Gainsborough to Ruskin: British Landscape Drawings & Watercolors in The Morgan Library & Museum
This presentation of sixty-one images of works by thirty different artists is based on a 1994 exhibition at the Morgan.
Exploring a period in the history of British art during which the role of landscape painting underwent a profound and lasting change, this presentation shows the ways in which that change was vitally dependent upon a transformation in the conception of landscape drawings and watercolors.
In early-eighteenth-century England what we would regard as landscape drawings were essentially topographical renderings.
Their primary function was documentary, providing an accurate visual record of a specific site.
Within the hierarchy of English taste, such works occupied a lowly rung, being deemed more the product of craftsmanship than of imagination and artistry.
We begin to see a marked shift toward a more painterly and subjective approach, however, in the work of topographers from the middle of the eighteenth century.
Increasingly, many of England's most creative and visionary artists found their principal source of inspiration in nature, from the quiet climes of the British countryside to the rugged grandeur of the Alps, to the ancient sites of Egypt, Greece, and Rome.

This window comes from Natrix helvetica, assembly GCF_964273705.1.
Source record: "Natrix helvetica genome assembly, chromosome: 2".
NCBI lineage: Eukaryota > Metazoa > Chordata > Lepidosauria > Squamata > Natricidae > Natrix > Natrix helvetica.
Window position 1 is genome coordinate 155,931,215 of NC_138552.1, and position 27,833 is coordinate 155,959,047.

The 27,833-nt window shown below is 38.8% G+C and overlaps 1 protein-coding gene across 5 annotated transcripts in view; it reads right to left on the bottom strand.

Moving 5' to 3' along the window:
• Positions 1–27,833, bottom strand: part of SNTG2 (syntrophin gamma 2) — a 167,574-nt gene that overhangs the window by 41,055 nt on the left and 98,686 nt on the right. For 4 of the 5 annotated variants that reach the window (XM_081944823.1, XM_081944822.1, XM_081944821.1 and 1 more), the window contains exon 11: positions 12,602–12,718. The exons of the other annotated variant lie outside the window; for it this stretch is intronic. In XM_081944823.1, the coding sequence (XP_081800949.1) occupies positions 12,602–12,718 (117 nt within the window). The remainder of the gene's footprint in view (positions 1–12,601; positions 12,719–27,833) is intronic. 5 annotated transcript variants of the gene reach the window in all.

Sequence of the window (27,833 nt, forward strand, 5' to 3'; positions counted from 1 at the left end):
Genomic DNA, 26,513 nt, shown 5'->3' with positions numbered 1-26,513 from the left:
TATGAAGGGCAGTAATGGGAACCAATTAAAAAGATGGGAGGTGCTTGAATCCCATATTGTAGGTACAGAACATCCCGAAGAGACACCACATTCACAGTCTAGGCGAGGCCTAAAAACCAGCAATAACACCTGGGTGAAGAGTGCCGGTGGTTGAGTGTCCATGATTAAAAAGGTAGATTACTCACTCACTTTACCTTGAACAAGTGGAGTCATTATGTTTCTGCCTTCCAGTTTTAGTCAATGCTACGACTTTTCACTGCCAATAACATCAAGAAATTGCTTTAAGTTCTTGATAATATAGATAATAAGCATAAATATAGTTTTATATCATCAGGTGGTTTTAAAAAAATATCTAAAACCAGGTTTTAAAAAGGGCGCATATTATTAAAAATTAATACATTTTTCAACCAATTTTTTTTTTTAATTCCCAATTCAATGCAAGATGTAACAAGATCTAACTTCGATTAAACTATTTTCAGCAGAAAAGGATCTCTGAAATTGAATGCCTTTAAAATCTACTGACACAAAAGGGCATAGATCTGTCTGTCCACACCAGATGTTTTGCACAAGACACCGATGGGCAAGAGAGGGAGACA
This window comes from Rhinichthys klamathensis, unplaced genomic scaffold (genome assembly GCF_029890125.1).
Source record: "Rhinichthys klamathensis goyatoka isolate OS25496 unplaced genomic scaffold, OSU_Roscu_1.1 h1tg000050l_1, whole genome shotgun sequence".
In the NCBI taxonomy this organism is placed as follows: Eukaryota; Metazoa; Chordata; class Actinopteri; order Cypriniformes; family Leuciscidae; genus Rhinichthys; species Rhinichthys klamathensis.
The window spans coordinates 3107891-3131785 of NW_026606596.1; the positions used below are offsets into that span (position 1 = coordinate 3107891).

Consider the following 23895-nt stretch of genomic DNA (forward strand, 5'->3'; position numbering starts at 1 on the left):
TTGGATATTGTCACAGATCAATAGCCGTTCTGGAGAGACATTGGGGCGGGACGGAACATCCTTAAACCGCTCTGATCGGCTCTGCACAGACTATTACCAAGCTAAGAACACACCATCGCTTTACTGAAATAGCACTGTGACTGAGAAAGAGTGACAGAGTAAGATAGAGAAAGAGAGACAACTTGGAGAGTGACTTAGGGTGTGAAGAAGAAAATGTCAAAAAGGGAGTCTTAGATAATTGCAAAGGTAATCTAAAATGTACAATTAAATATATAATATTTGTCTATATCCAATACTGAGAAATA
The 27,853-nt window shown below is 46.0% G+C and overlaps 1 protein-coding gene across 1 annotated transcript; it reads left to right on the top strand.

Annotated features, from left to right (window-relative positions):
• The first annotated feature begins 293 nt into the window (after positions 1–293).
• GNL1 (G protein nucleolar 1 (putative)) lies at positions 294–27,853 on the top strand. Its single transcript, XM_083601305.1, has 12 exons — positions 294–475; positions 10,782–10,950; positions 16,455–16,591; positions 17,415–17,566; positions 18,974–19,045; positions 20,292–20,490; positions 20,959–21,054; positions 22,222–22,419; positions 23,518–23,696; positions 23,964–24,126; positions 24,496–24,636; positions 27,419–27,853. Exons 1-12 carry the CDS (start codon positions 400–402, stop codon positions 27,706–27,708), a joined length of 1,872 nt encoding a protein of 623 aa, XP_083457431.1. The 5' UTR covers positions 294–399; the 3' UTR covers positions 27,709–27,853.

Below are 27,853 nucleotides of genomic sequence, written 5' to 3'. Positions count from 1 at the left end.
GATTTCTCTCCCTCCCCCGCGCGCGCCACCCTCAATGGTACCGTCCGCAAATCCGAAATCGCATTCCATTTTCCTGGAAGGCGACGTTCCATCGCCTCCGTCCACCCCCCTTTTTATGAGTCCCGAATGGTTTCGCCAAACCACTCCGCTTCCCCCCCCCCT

Indeed, one of the themes developed in this presentation is the importance of travel and the search for new and exotic visual splendors.
Nearly one half of these drawings depict sites outside England.
It is possible to speak of an emerging national school of landscape artists in England by the beginning of the nineteenth century.
While some worked both in oil and the various drawing media, others chose to express themselves almost exclusively in pen, chalk, wash, and, above all, watercolor.
As this presentation so ably demonstrates, there existed among these landscape artists an extraordinary diversity of styles, subject matter, and technique.
Charles E. Pierce, Jr. Director, The Morgan Library & Museum
John Ruskin (1819–1900)
Rocks in Unrest
Watercolor, point of brush, scratching out, over pencil
7 5/16 x 12 1/8 in. (185 x 308 mm)
Inscribed in border, in pen and brown ink, at lower left, Drawn from my favorite St. Gothard, for Mod. Painters 4th vol. / (J. Ruskin Brantwood. 23d Aug. 86)
Thaw Collection, The Pierpont Morgan Library
Ruskin learned to draw by copying the works of Samuel Prout and David Roberts and studying under Anthony Vandyke Copley Fielding.
Turner, however, would prove the greatest influence.
Ruskin built a sizeable collection of Turner's early watercolors.
The first volume of Ruskin's Modern Painters resulted from his reading a negative review of Turner's work.
This drawing is a copy of the lower part of the Turner watercolor The Pass at Faido, St. Gotthard, which Ruskin commissioned.
His own drawing of a detail of the Turner work is reproduced as plate 81 in the final volume of Modern Painters.